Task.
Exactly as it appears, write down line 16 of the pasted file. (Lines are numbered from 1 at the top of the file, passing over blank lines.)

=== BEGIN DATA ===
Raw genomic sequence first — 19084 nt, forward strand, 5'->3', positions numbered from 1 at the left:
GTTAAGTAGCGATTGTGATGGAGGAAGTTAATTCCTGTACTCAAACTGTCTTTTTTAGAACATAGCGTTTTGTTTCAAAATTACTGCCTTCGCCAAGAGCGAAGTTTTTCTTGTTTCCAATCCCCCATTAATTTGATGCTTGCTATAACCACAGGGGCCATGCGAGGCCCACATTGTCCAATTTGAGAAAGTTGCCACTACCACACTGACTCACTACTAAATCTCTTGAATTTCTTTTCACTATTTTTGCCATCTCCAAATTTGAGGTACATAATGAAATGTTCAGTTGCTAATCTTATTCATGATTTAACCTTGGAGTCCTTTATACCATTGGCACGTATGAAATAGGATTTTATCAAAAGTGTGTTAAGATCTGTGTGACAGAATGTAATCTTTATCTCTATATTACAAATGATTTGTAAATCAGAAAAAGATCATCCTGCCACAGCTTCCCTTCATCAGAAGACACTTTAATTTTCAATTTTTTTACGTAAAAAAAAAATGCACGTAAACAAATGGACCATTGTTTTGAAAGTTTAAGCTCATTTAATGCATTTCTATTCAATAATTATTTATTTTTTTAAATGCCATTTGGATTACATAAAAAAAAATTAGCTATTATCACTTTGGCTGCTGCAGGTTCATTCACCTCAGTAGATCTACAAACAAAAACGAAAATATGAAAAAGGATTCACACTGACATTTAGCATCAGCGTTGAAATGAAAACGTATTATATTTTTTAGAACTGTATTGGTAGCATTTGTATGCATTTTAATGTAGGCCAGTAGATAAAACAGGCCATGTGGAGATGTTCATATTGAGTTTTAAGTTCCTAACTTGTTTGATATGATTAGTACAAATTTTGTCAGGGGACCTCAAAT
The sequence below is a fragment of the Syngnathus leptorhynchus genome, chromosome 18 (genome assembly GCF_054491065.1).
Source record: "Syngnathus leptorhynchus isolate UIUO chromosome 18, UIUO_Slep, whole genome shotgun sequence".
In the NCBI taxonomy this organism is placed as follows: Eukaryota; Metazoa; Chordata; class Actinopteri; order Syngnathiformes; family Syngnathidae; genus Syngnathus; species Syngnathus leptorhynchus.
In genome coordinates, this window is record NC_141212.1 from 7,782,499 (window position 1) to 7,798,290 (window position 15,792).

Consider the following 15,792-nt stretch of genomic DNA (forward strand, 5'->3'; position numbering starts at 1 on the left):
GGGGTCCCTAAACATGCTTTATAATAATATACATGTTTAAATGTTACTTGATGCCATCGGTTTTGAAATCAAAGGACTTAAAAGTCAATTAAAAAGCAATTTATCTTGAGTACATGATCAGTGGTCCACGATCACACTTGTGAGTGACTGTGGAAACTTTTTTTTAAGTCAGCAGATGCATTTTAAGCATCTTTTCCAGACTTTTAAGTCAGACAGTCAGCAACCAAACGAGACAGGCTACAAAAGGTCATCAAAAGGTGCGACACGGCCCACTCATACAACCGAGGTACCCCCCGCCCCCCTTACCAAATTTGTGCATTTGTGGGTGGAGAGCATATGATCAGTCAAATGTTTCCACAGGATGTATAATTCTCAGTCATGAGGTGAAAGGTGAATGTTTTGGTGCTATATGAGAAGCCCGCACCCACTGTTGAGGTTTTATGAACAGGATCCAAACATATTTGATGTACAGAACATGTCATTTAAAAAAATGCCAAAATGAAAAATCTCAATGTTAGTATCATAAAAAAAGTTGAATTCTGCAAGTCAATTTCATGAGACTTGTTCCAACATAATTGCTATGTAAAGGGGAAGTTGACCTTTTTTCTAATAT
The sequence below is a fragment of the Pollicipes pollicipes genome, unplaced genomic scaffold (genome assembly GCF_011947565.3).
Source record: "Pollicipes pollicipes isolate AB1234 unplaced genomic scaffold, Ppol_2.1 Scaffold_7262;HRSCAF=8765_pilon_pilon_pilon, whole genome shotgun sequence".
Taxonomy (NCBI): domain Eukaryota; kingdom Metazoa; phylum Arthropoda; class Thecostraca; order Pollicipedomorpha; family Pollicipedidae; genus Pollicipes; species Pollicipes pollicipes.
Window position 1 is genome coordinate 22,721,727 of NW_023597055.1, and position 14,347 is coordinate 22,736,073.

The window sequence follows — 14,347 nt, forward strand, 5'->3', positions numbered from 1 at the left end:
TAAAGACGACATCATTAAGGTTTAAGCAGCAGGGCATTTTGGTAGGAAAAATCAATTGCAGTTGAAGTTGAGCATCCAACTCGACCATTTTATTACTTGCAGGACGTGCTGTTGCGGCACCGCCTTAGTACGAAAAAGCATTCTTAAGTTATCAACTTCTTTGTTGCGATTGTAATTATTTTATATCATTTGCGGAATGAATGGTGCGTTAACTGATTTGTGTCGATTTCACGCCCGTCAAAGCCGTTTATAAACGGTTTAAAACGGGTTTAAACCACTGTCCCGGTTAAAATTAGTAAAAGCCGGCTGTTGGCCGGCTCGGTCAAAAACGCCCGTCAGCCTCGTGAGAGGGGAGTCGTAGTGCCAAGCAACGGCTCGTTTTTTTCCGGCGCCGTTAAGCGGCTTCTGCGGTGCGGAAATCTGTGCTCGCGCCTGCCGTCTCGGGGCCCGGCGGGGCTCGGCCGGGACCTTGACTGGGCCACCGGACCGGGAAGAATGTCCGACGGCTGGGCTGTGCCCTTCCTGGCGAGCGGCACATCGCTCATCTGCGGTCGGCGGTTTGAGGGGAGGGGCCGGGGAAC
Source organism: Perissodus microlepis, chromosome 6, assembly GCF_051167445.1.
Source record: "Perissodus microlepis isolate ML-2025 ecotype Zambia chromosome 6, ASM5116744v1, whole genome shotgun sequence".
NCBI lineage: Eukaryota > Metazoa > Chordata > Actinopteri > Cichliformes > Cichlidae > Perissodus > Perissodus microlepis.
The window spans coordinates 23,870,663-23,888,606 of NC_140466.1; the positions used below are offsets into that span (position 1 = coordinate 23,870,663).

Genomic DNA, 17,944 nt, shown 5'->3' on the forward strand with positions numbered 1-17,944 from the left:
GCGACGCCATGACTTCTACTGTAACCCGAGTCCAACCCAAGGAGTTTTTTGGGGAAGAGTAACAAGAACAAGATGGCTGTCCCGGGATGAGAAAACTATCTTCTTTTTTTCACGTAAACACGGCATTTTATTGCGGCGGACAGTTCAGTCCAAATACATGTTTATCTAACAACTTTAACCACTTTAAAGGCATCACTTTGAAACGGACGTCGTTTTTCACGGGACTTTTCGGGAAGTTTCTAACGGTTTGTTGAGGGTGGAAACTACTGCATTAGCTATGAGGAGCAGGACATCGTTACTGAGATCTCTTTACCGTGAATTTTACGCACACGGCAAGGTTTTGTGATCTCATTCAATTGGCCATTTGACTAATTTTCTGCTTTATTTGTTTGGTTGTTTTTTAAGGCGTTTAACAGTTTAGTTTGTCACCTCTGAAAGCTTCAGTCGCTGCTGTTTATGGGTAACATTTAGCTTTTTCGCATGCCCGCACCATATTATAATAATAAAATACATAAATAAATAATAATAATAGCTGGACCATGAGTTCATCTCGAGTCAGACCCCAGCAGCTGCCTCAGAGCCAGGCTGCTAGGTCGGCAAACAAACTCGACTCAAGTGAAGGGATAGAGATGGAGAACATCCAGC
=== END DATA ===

Source record: "Perissodus microlepis isolate ML-2025 ecotype Zambia chromosome 6, ASM5116744v1, whole genome shotgun sequence".